My primary fields of training are international relations and comparative politics, and I am well versed in quantitative methods. Therefore, my research interests broadly comprise conflict processes at the international level and at the regional level with special emphasis on South Asia – a salient region both in terms of international and regional security. My primary research agenda includes two broad areas. The first area of my research explores how grievances and opportunities drive political violence, especially terrorism. I argue that resorting to terrorism is a rational choice which is conditioned by the availability of mobilization opportunities. Democracy is such an opportunity which interacts with grievances in producing terrorism. Similarly, state capacity influences the selection of strategy by rebel groups in their violent anti-state campaigns.
The second area of my research involves territorial claims and conflict ( both intrastate and interstate). Territorial disputes between states have been major predictors of interstate conflict. Similarly, struggle for territory (i.e., a homeland) has engendered some of the most violent conflicts (civil war, insurgency and terrorism) in history. With this in mind, firstly, I am interested in exploring whether territorial claims destroy peace between trading partners/economically integrated dyads. Secondly, some discriminated minorities often fight for territory or homeland, whereas others fight for policy change. It is interesting why some groups fight for separate territory and others not, and I intend to explore this matter empirically. Moreover, my future research plans also include examining such conflicts based on territorial claims in South Asia. Some of the projects that I am working on are discussed below.
Please find my research-statement
Strategic Logic of Intrastate Conflict: A Group Level Analysis
Extant literature on intrastate conflict has explored terrorism, insurgency and civil war separately as if they are three distinct events. I argue that terrorism, insurgency and civil war are parts of a continuum of intrastate conflict. The strategic logic of intrastate political violence is such that rebel groups, in their struggle against a state for political concession, strategize their actions in anticipation of the target state’s possible response. If the state is strong enough to impose costs upon the rebels, the rebels will target unarmed civilians in pressuring the state. In case where the state is weak and cannot effectively retaliate against the rebel groups’ act of violence, though, the rebels will adopt a method of conventional warfare in directly confronting the state. ‘Mixed’ strategy, in turn, is optimal when the rebel groups are neither too strong in relation to the target state to engage it in direct combat nor too weak to attack its civilians.
Ethnic Exclusion and Terrorism: Re-evaluating the Conventional Model
Co-researcher: Aaron Gold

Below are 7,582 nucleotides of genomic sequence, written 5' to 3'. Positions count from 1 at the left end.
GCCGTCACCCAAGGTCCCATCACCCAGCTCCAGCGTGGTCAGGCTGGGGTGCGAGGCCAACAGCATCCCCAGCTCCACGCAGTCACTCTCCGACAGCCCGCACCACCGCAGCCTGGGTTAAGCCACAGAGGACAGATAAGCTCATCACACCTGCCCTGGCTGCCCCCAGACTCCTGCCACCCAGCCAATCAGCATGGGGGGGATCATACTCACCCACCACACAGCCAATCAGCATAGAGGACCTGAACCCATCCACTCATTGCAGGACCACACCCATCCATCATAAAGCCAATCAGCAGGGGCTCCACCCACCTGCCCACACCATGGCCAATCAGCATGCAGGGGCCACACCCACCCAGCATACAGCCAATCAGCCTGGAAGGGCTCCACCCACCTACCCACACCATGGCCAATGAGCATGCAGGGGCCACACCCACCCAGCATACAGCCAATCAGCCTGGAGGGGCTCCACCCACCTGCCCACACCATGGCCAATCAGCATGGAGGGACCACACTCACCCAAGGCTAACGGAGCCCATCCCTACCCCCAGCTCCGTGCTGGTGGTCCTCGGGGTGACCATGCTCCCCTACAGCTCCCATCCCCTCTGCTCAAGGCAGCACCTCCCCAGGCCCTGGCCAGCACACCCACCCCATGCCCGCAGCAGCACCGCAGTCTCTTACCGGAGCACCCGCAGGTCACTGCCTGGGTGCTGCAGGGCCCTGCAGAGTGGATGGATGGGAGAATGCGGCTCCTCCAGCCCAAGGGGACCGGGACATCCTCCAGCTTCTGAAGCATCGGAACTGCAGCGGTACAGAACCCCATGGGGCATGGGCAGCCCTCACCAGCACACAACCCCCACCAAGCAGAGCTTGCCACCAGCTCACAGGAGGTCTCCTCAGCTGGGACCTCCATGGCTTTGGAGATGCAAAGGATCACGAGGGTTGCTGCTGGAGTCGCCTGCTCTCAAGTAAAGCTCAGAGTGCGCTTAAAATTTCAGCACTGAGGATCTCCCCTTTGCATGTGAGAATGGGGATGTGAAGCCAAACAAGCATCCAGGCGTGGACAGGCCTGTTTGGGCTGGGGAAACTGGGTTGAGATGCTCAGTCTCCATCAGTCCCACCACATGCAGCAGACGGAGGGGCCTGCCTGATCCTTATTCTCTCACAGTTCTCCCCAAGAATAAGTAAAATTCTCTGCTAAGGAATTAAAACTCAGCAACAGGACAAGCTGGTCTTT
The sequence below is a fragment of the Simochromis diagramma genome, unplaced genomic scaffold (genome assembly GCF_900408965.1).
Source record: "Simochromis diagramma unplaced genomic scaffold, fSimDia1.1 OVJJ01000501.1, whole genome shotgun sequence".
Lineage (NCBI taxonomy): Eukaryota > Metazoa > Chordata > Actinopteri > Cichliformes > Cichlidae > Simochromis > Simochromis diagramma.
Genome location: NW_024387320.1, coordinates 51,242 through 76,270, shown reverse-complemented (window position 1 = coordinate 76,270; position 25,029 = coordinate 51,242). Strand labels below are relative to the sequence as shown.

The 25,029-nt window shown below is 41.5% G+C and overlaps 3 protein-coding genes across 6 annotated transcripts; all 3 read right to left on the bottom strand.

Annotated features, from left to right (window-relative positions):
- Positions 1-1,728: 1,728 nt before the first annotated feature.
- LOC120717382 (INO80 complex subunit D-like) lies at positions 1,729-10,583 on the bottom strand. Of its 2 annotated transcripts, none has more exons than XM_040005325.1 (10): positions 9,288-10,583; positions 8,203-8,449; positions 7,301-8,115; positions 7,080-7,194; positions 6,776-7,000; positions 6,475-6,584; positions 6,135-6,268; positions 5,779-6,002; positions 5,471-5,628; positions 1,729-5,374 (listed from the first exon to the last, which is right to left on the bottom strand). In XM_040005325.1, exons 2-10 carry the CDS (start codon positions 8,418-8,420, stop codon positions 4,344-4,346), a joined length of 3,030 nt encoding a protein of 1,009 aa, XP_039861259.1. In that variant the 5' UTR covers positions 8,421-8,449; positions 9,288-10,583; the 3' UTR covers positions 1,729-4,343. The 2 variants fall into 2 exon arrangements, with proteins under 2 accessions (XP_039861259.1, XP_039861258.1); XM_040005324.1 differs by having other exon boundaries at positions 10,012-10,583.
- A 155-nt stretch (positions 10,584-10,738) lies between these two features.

Extant literature on conflict has found that the political exclusion of ethnic groups is a major driver of terrorism and civil war. However, there is little cross-national study on how exclusion produces a particular type of political violence. We argue that both terrorism and civil might be part of a continuum of intrastate conflict. One factor that might play an important role in a rebel groups’ decision-making calculus is the size of their support base. Terrorism, as a strategy of the weak, is optimal when rebel groups have a little support among their audience. In contrast, civil war is an optimal strategy when rebel groups enjoy widespread support. Using a cross-national dataset of domestic terrorism for 1970-2007, we explore relationship between terrorism and political exclusion.
Strategic Logic of Suicide Terror: Trends and Patterns
Co-researcher: Dexter Scott
A cursory look at the pattern of suicide terror will show that most of the attacks are carried out by Islamic fundamentalist organizations which have apocalyptic goals. Religion might be instrumental to the leaders who recruit suicide bombers, but a religious imagery is an integral part of suicide attacks. Although Pape (2003) identified liberal democracies as the main targets, most suicide attacks take place in countries which are neither fully democratic not totally autocratic. Liberal democracies are mostly secular where political leaders seldom use religion as their primary mobilization strategy, thus delegitimizing extreme religious views. Moreover, presence of institutionalized conflict resolution mechanisms in fully democratic states makes suicide terrorism as a less attractive option. Another important pattern in suicide attacks is that strong countries are more vulnerable to suicide attacks than others. Rebels always fear capture; hence suicide attack is an optimal strategy where the possibility of capture is high. This paper contributes to the extant literature on suicide bombing by revisiting the strategic logic of suicide terror with recent data derived from CPOST dataset. (Pic. courtesy: The Guardian)